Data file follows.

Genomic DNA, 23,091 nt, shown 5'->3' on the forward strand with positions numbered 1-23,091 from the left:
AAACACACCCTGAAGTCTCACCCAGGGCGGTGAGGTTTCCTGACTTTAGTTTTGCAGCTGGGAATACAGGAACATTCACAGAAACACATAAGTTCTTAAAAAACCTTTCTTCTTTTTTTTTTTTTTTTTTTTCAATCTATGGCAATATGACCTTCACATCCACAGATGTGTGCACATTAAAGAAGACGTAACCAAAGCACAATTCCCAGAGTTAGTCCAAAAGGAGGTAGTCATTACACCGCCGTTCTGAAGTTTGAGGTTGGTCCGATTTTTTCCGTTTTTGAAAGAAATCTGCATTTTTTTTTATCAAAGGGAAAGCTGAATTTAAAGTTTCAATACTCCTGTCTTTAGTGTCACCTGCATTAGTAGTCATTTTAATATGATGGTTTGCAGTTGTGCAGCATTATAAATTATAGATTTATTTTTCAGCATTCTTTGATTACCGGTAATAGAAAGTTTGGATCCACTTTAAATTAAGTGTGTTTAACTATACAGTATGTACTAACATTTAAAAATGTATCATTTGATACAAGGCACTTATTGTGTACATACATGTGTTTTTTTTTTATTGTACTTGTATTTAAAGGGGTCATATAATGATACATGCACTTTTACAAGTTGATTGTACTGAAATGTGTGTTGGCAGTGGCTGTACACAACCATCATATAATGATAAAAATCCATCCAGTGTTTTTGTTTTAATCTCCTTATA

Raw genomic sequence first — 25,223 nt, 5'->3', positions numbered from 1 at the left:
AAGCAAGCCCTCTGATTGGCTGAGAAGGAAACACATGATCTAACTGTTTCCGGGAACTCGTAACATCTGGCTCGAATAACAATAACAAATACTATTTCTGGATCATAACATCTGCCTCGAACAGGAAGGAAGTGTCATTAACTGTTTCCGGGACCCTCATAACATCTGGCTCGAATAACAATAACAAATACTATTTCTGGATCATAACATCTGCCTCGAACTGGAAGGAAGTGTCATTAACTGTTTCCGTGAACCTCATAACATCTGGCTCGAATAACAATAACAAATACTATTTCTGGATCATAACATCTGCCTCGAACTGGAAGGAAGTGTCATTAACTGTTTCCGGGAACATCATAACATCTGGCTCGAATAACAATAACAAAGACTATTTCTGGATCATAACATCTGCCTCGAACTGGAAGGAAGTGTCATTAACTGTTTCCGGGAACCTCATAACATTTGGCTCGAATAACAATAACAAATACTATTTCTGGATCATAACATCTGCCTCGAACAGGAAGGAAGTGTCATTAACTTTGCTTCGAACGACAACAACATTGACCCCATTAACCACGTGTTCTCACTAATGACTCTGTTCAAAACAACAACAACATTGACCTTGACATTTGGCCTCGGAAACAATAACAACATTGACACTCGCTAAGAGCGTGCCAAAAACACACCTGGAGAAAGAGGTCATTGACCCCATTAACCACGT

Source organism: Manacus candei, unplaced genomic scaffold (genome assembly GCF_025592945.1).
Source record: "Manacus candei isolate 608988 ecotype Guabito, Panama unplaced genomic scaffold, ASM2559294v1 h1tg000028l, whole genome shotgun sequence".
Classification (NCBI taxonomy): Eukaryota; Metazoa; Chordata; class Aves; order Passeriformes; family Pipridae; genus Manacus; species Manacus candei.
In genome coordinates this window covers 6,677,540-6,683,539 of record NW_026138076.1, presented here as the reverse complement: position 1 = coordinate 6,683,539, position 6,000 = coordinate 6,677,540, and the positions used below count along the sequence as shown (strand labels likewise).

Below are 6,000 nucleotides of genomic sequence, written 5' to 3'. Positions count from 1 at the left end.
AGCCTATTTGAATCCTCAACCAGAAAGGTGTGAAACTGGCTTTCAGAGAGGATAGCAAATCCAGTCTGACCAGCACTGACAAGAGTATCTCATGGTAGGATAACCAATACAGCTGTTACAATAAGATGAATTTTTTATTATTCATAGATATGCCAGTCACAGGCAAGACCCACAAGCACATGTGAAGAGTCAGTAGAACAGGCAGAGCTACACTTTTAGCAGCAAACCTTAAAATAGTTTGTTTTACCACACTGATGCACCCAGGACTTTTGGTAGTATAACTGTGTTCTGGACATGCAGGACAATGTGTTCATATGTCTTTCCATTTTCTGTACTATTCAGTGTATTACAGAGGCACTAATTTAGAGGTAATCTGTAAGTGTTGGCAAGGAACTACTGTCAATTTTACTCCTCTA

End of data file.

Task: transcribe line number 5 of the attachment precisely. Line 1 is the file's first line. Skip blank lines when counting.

Source organism: Manacus candei, unplaced genomic scaffold (genome assembly GCF_025592945.1).